Silver medalist Johannson, who was not considered a medal threat, said she, too, was surprised by the weather, expecting hot, humid conditions that crippled the men's road race a day earlier.
"Sometimes I felt like I was drowning," she said. "Coming down the climb the first time, I was just freezing and I couldn't stop shaking."
The pack set off under a hazy sky on a 78.8-kilometre trek from Yongdingmen Gate south of downtown Beijing and toured past sacred sites, including Temple of Heaven and Tiananmen Square. By the time they were climbing to the Badaling section of the Great Wall, where they completed two mountainous loops to Juyongguan Pass of 23.8 kilometres, the rain was relentless.
It wasn't until the final looping section involving a tough 350-metre climb that a few riders broke away, including Guderzo, leaving the peloton in their spray.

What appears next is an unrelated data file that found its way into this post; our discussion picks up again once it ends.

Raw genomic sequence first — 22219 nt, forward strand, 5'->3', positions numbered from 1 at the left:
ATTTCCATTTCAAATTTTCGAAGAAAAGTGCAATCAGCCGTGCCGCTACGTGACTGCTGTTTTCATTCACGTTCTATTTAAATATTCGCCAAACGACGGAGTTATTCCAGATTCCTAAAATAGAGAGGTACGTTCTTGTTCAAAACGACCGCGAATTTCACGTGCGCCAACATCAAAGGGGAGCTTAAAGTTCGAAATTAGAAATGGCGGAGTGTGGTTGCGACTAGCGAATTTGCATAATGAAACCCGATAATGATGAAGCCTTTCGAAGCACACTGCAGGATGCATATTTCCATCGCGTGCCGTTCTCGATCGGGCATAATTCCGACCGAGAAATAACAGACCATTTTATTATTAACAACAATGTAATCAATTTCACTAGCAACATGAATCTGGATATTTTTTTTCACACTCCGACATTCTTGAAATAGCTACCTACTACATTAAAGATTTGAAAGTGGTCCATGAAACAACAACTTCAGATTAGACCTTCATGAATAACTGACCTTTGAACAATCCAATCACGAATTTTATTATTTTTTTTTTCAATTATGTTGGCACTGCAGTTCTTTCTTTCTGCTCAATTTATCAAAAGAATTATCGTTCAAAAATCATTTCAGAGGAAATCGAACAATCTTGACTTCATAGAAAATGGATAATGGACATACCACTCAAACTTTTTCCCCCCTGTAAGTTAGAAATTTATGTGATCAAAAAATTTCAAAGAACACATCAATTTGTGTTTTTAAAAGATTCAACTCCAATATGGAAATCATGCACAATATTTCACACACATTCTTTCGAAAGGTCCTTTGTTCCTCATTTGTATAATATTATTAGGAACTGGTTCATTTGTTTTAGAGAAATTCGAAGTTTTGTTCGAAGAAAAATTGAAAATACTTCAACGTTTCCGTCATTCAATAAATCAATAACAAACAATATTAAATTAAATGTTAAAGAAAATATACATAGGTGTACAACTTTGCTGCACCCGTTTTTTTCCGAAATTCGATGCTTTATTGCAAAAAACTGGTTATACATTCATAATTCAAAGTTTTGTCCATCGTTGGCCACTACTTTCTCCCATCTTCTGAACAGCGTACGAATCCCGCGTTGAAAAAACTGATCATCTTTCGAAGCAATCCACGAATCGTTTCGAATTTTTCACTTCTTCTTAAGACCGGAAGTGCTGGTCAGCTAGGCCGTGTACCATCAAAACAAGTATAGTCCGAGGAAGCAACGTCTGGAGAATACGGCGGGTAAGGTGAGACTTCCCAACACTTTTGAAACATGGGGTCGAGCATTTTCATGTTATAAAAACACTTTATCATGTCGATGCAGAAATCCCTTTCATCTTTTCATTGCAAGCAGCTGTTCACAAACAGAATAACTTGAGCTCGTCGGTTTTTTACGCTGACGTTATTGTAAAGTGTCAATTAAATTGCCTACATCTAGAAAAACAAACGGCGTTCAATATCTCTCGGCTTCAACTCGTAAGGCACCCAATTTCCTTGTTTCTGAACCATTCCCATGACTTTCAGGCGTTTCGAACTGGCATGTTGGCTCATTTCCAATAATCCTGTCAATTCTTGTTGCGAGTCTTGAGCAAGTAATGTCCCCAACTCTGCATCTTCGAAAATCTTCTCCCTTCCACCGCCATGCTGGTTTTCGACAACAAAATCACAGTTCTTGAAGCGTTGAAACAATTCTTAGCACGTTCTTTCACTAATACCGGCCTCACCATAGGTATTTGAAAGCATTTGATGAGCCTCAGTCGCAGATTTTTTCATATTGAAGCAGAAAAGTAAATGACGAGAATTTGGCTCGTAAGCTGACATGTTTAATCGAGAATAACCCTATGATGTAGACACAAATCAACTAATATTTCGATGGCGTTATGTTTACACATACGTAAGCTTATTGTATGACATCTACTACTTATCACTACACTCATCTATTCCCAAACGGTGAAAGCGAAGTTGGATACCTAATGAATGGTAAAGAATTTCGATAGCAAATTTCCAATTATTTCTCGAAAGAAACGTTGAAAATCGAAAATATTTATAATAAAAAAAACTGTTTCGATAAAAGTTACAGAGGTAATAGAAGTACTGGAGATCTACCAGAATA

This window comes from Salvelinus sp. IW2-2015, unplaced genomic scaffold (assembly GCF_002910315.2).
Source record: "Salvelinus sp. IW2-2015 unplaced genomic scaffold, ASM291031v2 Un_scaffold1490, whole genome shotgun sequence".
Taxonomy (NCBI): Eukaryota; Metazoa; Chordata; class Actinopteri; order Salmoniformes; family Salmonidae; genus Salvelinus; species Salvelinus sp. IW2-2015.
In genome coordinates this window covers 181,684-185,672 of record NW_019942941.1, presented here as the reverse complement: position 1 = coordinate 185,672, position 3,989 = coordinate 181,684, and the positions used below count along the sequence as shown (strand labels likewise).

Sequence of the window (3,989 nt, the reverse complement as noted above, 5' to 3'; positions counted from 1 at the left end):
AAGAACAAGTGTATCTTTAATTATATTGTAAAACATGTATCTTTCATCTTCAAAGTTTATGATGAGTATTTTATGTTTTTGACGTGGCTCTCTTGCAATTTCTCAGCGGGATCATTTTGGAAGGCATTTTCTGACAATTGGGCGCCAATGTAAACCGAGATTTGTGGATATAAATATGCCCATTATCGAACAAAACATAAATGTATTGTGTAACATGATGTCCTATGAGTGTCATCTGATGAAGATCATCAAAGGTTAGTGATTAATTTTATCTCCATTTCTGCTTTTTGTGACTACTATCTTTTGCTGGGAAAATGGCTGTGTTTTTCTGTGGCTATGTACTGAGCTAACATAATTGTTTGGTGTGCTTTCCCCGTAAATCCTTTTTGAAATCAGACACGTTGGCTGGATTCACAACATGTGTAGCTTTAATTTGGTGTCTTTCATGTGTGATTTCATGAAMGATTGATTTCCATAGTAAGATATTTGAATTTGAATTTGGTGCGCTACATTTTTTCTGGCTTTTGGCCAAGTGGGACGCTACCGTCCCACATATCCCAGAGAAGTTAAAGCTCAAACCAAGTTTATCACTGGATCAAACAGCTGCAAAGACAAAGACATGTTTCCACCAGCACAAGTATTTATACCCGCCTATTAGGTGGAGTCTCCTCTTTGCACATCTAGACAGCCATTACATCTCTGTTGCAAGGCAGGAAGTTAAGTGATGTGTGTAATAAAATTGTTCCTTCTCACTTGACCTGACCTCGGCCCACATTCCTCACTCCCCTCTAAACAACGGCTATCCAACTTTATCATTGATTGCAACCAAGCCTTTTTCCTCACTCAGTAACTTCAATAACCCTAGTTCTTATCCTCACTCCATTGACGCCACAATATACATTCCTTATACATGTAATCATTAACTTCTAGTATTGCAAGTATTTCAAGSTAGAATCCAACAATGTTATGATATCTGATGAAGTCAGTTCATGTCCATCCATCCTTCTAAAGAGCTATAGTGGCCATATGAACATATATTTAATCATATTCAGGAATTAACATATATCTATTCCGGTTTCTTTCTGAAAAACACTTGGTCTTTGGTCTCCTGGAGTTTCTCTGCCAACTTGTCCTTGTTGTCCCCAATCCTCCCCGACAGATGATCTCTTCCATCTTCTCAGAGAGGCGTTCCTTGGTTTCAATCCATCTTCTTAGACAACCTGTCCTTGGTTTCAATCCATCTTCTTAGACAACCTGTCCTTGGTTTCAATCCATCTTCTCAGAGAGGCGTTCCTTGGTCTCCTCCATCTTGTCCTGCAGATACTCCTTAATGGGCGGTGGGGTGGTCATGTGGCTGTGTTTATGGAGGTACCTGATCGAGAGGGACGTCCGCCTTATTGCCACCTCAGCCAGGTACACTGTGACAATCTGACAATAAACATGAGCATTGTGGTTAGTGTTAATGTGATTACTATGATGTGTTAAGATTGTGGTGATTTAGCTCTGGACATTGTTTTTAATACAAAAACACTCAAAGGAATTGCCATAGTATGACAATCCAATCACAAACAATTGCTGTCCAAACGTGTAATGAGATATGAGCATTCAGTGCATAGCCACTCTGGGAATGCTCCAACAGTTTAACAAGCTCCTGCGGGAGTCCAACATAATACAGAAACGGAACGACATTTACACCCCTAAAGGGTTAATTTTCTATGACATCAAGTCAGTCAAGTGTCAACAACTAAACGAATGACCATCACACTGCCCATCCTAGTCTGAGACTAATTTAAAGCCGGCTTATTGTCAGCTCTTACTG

Cooke was considered a serious medal contender with skills perfectly suited to the course: a strong climber with solid attacks and finishing sprint.
But other top competitors faded.
Sara Carrigan of Australia, who was attempting to defend her gold medal from Athens, came 38th. Judith Arndt of Germany, who took Olympic silver in 2004, finished 41st. Oenone Wood of Australia, a two-time World Cup champion, ended up 29th, and the best that Marianne Vos, the International Cycling Union's top-ranked rider in the road race, could do was sixth.
A day earlier, the men raced on the same, but extended course, covering 245.5-kilometres, the longest in Olympic history. They were tested under extreme heat that approached 50 with the humidity.
Samuel Sanchez of Spain made a final sprint to the gold medal in 6 hours 23 minutes 49 seconds, claiming his country's first Olympic medal in the discipline.
Davide Rebellin of Italy took the silver medal on his 37th birthday, and Fabian Cancellara, the lone rider for Switzerland, managed to capture the bronze.
Of the 143-man field, only 90 riders finished the punishing course.